Turns out that Keel was right about this. You might ask yourself, “But why bring it up now, some twenty-five years later?”

It is because, as many of you know, I have just completed a book about the Roswell case as it exists in the 21st century, and though I tried to get to everything, there is just so much that I missed a few things. One of those was the testimony of
Lt. John P. Trowbridge
the late First Lieutenant (later Lieutenant Colonel) John P. “Jack” Trowbridge. He had been assigned to the 509th Bomb Group in 1947 and in 2007 he said that he was one of the intelligence officers working with Major Jesse Marcel. He claimed that he had handled the “memory metal” debris that some have mentioned in the past.

He also claimed that he had been over at the Marcel’s to play bridge that night in July 1947 but Jesse wasn’t there at the time. It was fairly late in the evening when they broke up the game because Marcel finally had returned. They apparently went outside to see what Marcel had brought home.

He told Greg Bishop and Nick Redfern at their UFO Mystic blog, “It was aluminum in appearance, there were fragments of aircraft-skin or whatever the thing was, and also some girders, with pictures of… hieroglyphic-like things on it. I took them to be… you know… who knows?... [I]t was interesting. I could get my hand on the material. And the material had some peculiar properties… For example they looked like [Hershey bar] wrappings [very thin foil]… But you squeezed it up in your hands as hard as you could, you let it go, and it returned… to the original shape. Instantly!”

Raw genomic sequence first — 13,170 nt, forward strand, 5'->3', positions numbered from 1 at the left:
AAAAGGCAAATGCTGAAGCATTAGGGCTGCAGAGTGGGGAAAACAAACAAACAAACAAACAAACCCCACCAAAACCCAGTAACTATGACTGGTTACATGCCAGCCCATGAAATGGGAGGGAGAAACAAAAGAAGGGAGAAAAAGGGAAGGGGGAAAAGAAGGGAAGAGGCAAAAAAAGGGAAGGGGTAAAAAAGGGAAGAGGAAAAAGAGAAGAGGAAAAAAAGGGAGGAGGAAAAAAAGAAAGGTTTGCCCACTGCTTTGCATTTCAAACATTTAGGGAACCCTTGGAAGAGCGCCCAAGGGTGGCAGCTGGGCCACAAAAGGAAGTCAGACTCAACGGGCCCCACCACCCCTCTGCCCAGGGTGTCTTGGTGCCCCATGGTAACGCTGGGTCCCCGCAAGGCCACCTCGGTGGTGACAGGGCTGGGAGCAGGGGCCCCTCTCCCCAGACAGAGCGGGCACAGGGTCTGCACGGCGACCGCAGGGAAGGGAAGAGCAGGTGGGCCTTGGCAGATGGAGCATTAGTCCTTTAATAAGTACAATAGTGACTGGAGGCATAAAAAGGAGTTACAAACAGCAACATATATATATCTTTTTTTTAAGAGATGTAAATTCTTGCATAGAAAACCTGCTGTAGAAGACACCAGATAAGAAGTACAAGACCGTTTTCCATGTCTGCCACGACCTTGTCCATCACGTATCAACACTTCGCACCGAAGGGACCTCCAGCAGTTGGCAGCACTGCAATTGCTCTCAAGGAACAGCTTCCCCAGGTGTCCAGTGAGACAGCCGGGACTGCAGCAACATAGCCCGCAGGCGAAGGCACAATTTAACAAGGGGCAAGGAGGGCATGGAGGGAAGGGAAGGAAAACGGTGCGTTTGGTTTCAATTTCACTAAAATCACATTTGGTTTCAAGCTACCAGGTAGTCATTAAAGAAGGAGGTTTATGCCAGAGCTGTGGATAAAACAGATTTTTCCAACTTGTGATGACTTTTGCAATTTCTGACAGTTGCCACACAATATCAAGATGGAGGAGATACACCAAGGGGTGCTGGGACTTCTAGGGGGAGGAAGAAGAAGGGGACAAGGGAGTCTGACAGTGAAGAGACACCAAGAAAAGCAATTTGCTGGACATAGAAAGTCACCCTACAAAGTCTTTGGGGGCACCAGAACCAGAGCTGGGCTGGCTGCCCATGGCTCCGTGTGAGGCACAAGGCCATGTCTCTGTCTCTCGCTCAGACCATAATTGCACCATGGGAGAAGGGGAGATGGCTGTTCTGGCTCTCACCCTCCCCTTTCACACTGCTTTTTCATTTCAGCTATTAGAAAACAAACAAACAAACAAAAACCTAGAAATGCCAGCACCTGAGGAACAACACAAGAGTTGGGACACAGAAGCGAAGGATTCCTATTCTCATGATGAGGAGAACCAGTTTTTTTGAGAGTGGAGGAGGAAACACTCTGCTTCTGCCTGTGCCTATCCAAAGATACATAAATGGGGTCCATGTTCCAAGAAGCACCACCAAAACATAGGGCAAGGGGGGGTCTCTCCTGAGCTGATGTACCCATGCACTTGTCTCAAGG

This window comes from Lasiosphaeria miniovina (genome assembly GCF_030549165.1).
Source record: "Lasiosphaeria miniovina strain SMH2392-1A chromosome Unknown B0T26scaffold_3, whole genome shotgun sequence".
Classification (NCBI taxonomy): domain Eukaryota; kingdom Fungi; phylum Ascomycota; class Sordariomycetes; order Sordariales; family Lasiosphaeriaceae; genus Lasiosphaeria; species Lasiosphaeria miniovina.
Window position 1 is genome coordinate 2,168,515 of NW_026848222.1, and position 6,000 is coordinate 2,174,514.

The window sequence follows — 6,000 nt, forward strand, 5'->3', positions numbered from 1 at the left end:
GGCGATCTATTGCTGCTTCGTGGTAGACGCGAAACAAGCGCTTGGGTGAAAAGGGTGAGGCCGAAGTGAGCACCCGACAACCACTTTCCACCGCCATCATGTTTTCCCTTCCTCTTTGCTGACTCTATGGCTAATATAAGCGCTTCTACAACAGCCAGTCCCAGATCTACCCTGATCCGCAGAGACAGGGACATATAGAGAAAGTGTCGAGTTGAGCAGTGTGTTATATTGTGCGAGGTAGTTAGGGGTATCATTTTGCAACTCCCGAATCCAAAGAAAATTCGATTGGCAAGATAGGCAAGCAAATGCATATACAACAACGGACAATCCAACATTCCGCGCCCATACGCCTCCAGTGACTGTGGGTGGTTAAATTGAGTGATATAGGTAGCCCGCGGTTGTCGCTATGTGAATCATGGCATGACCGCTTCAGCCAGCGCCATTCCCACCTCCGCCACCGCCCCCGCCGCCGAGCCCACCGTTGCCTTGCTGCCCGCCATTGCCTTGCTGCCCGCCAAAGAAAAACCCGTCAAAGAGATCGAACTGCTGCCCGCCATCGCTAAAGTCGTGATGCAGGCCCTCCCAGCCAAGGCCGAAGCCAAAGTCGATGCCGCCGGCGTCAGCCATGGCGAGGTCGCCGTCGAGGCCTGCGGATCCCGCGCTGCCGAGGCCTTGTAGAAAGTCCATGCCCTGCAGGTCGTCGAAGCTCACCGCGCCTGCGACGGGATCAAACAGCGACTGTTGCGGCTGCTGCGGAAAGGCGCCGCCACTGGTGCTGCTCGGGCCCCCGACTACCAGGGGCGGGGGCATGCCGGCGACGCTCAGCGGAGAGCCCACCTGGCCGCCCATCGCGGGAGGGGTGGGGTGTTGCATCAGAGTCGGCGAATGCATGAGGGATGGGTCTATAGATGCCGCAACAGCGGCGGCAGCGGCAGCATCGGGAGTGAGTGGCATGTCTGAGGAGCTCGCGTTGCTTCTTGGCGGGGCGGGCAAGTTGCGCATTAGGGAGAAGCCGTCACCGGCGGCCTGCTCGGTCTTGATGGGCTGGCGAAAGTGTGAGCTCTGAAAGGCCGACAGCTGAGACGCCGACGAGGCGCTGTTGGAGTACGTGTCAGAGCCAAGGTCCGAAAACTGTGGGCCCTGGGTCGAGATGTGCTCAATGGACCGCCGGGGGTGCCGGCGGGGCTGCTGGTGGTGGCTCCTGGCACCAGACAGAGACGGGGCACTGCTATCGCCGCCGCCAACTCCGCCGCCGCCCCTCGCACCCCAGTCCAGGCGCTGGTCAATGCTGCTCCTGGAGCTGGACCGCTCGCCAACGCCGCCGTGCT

He went on to claim that Marcel brought in some of the debris the next day and they all played with it and then went back to work. Later in the day they were told that nothing had happened and they should not talk about it.

According to that article and then to his obituary, he had been the last known survivor to personally have inspected the debris. This was “a secret he kept for 50 years.”

And I say nonsense. It is the proof of Keel’s theory that more and more people would come forward to tell their tales of seeing the alien debris or the bodies of the alien creatures as time passed.

We know, based on the testimony of Jesse Marcel, Sr., Jesse Marcel, Jr., and Viaud Marcel that this bridge game didn’t happen because none of them ever mentioned it. Jesse Jr. told me, as he did many others, that his father woke him up to show him the debris. He never mentioned other people being there that night or seeing the memory metal that Trowbridge mentioned. His mother didn’t report that either and when Jesse Sr. was interviewed by Linda Corley, there was no mention of any of this.